Robert, along with Richard, are following up on the success of Goddie, having produced a six-part secondary school series of literary resources. With Goddie’s story at the center of the curriculum, Robert noted the series equips young people with knowledge about the authentic histories, cultures and perspectives of Afro-Caribbean Canadians.

Ultimately, the brothers want to work with the Ontario Ministry of Education as well as local school boards, to incorporate the series into its curriculum in order to help broaden the perspectives about how African, Afro-Caribbean and Black people have shaped Canada since the 1940s.

“As we progressed down the journey, we felt that there was a real sense of mission here,” he said, noting a lot of kids of colour in Toronto and across Canada haven’t always seen themselves in literature.

Honouring Jamaican culture

While Picart says books like Lord of the Flies are “phenomenal classics,” it’s important for students to be taught about the contributions made by people from different backgrounds and experiences.

By bringing Goddie to the classroom, Picart hopes to teach young people what it means to persevere, to survive trauma, and celebrate  “what it really means to come from somewhere or really leave something that you know.”

“We’re all coming in based on a dream that we may have had at one point to do right for our kids and better ourselves,” Picart said. “And if we can take the opportunity to bring that type of perspective into the classroom, I think we as Canadians are better for it.”

Targeted at students in grades nine and ten, the series hopes to meet students where they are — at the same time many are starting to discover themselves. With Goddie’s story beginning at age 16, students can uniquely identify with her character and the circumstances she faces that will determine her future.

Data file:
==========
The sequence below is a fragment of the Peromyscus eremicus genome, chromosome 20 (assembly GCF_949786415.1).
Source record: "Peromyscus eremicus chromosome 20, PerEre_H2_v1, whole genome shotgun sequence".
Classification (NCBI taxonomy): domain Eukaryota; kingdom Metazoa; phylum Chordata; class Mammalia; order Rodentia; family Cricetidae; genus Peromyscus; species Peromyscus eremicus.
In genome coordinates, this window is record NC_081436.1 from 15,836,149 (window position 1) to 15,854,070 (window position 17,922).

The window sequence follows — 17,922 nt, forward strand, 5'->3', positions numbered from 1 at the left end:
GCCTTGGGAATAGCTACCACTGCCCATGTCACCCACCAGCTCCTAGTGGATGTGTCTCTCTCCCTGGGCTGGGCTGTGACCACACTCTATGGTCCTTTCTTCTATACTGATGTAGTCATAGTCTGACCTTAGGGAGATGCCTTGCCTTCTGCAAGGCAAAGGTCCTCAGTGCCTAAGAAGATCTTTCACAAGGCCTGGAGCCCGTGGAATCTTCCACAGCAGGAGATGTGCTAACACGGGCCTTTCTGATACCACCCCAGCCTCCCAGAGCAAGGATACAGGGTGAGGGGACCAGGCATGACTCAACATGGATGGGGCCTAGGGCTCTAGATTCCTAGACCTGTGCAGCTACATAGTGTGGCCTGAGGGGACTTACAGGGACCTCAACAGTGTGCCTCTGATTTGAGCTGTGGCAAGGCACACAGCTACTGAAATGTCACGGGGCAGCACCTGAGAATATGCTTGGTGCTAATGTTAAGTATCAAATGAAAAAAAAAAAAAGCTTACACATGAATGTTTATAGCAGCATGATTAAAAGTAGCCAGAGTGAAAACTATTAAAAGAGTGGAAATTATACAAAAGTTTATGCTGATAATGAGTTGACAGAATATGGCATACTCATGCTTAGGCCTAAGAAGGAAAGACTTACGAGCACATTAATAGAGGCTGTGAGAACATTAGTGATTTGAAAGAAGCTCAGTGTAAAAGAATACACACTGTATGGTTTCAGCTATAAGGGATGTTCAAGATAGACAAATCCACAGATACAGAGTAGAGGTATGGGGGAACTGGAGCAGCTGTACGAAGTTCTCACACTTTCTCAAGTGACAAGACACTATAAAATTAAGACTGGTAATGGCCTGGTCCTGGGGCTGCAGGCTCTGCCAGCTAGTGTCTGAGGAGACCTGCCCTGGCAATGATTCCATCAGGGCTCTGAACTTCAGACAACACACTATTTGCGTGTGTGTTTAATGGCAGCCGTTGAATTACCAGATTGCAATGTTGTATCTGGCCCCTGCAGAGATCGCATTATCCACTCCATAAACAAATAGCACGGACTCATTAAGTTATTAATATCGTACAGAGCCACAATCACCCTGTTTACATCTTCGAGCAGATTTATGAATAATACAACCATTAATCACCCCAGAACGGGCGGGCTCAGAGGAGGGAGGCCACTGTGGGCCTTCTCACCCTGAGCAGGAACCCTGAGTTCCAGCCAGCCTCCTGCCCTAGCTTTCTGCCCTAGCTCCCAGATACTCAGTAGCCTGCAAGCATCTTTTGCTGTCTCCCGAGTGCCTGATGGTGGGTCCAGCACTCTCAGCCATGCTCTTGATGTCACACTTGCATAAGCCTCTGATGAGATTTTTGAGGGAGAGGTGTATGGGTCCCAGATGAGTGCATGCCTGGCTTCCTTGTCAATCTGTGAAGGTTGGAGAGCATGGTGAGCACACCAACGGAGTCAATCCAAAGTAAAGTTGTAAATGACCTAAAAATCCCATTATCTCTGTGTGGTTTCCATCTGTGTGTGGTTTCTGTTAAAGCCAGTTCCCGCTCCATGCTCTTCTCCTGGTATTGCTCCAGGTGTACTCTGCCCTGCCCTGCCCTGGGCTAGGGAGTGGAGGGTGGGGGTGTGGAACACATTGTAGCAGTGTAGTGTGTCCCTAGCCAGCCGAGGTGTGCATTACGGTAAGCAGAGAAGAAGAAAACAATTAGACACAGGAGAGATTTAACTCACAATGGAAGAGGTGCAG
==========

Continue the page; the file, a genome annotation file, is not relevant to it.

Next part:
Along with learning about Goddie’s story, Picart says the series also explores migration, equity, inclusion and diversity, and more.

“… Understanding how Black people fit into a society with folks who don’t look like them and maybe don’t get treated the same,” he added.

It was also important to Picart to tell the story of Jamaica in a way that helps people understand the richness of the country’s culture in ways beyond “jerk chicken and Bob Marley.”

“Let’s take them into the mountains of Jamaica and help them understand the culture of Jamaica, help them understand the richness of the food, the richness of the family life, understand what it meant to be in the hills, to run your farms and do all the things that maybe a lot of people aren’t really aware of,” he said.

Along with the new understanding of Jamaican culture, Picart hopes young people can also take away a key lesson from his book: “With every bump in the road, there’s a victory… There’s always a victory at the end. No storm lasts forever.”

Goddie is available now online and in bookstores.

Image: Gilad Cohen

Stephen Wentzell

Stephen Wentzell is‘s national politics reporter, a cat-dad to Benson, and a Real Housewives fanatic. Based in Halifax, he writes solutions-based, people-centred...